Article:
The character selection screen of Rupture Void, showing Arado and Red Sheep.

Here’s the character selection screen of Rupture Void. This screenshot was acquired by GuileWinQuote, after understanding how to connect to the machine with an USB cable.

By fiddling with it, MrMKL found out how the game works, and listed his findings in a direct message he sent me. In his own words [emphasis mine]:

Rupture Void is actually almost good. It makes the bad parts feel even worse.

It’s fairly standard as far as fighting games go: three normal attacks, only light and mediums have crouching versions. [Cancel routes go as] basic magic series > specials > supers.

It starts falling apart with the aerial play. The floaty jumps/insanely huge super jumps are a pain to use.

Air attacks are mostly garbage and you only have one air action. Everything juggles, but recovery techs can be done so soon that extended combos are ridiculously difficult.

Combined with the horrendous joystick and super hard AI, it gets very frustrating.

Other quirks not mentioned in his short review: the back dash covers almost the entire screen, time outs happen more often than it might be expected, there are no grabs and supers can be performed with one button — which is a godsend on such a small machine.

A screenshot of MrMKL's Twitch stream when playing Rupture Void's arcade mode

MrMKL went through most characters on stream and attempted (in vain) to clear arcade run with Number 6, Hawk Eye and Big Rogen in this order. The AI difficulty could not be scaled down and was extremely painful to see him struggle with it.

One peculiar aspect of Rupture Void, though, was that the game had a versus mode, right on the menu. A versus mode for a game which is shipped only with a single player console seems… quite unusual, right?

Well, another fighting game expert, GuileWinQuote decided that it was time for action and ordered the Laptop Arcade too, bringing the grand total of known buyers of this contraption to three.  You can make your back of the envelope calculations, but this means that this curious train-wreck brought in the wallets of the seller no less than 350$, after taking into account discounts and coupons.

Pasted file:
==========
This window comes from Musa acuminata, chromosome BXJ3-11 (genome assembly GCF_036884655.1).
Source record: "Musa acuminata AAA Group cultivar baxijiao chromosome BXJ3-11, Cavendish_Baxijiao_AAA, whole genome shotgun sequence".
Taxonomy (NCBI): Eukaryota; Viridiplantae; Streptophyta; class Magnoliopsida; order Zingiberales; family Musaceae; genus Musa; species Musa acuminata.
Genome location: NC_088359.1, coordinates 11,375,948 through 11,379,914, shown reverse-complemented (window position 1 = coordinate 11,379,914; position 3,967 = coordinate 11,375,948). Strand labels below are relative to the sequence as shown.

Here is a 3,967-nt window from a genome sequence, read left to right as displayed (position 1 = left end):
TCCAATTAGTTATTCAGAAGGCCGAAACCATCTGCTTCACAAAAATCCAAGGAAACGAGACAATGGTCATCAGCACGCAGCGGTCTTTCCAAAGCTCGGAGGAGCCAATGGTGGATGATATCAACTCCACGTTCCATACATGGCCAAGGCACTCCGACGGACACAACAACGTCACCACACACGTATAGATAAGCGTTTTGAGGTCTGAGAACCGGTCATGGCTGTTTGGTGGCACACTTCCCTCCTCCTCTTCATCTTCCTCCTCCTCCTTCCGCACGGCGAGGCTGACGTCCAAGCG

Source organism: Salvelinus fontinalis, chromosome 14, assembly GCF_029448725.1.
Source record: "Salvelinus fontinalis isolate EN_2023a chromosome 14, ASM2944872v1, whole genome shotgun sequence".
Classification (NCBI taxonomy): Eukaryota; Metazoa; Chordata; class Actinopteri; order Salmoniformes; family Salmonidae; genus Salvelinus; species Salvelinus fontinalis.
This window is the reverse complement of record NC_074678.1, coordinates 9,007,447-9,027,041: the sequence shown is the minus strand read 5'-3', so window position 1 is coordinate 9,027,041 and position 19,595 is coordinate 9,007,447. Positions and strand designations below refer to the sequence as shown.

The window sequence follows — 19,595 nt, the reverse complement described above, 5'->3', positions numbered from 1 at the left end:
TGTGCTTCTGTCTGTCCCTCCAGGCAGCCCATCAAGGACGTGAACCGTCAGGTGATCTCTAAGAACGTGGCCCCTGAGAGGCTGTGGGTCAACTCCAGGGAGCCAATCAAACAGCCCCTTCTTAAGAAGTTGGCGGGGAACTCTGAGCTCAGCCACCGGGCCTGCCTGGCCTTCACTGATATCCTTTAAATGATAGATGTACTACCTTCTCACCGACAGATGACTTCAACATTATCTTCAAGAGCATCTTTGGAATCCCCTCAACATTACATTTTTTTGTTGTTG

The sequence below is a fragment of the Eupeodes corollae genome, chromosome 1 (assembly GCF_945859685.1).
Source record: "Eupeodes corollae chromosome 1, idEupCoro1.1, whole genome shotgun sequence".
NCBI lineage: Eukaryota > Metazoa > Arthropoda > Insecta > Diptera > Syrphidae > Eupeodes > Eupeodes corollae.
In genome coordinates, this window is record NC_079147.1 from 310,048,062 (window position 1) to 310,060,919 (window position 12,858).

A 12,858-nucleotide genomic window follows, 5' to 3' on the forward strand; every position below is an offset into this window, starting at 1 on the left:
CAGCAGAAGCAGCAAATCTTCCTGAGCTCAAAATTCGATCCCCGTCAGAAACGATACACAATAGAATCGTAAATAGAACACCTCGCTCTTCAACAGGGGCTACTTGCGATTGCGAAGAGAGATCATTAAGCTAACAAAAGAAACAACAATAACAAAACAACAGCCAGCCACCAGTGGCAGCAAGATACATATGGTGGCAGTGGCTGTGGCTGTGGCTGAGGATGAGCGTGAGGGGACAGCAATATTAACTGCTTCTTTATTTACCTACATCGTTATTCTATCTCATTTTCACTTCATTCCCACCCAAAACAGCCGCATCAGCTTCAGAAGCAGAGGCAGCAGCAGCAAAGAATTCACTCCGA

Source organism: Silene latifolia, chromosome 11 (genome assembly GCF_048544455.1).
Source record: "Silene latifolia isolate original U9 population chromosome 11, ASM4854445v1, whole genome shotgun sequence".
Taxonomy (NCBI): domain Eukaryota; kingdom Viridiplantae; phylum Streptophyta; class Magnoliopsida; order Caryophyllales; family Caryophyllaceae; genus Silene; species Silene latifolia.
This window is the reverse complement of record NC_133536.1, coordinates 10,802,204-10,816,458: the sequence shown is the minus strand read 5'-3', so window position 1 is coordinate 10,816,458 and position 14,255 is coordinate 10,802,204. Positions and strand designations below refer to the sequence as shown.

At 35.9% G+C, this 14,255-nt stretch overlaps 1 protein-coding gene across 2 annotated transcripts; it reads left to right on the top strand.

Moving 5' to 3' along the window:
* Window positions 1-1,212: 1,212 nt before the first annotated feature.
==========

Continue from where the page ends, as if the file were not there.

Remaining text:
GuileWinQuite’s sacrifice was however instrumental to learn more about some additional quirks of this platform.

Another challenger enters the fray!

First off: MrMKL didn’t clear arcade mode on stream due to the frustratingly high AI difficulty, so GuileWinQuote and Ninjinister went independently through it in order to find out more about the game. During the stream, we assumed that the game HAD to have a final boss, due to the strategic placement of the character portraits, but we couldn’t confirm or deny it. First GuileWinQuote and then Ninjinister independently confirmed this: by exploiting the AI, they both managed to reach and face the boss, simply named The Professor, Professor Unluck or Professor Enrique… who turns out to be Arado’s father. The mystery deepens: this game has lore.

The final boss, the Professor, in all his magnificent power. Yes, Rupture Void HAS a legit final boss at the end of its arcade run.

GuileWinQuote was the first to report about Rupture Void’s final boss, the Professor. You can say everything about this game, but not that they cared about their character designs. Rupture Void is so near to be good it almost hurts.

It turns out that the Professor is no pushover, has a fairly interesting cinematic super and is, in general, a respectable unplayable final boss. However, this magnificence is soured by the fact that there isn’t either a proper arcade ending for each character (just a generically ominous “you win… for now”) and no ending credits. That hurt badly: Credits were the secret weapon we wanted to exploit to find out more about the development team, but unfortunately there aren’t any. To our detriment, we were once more back to square one.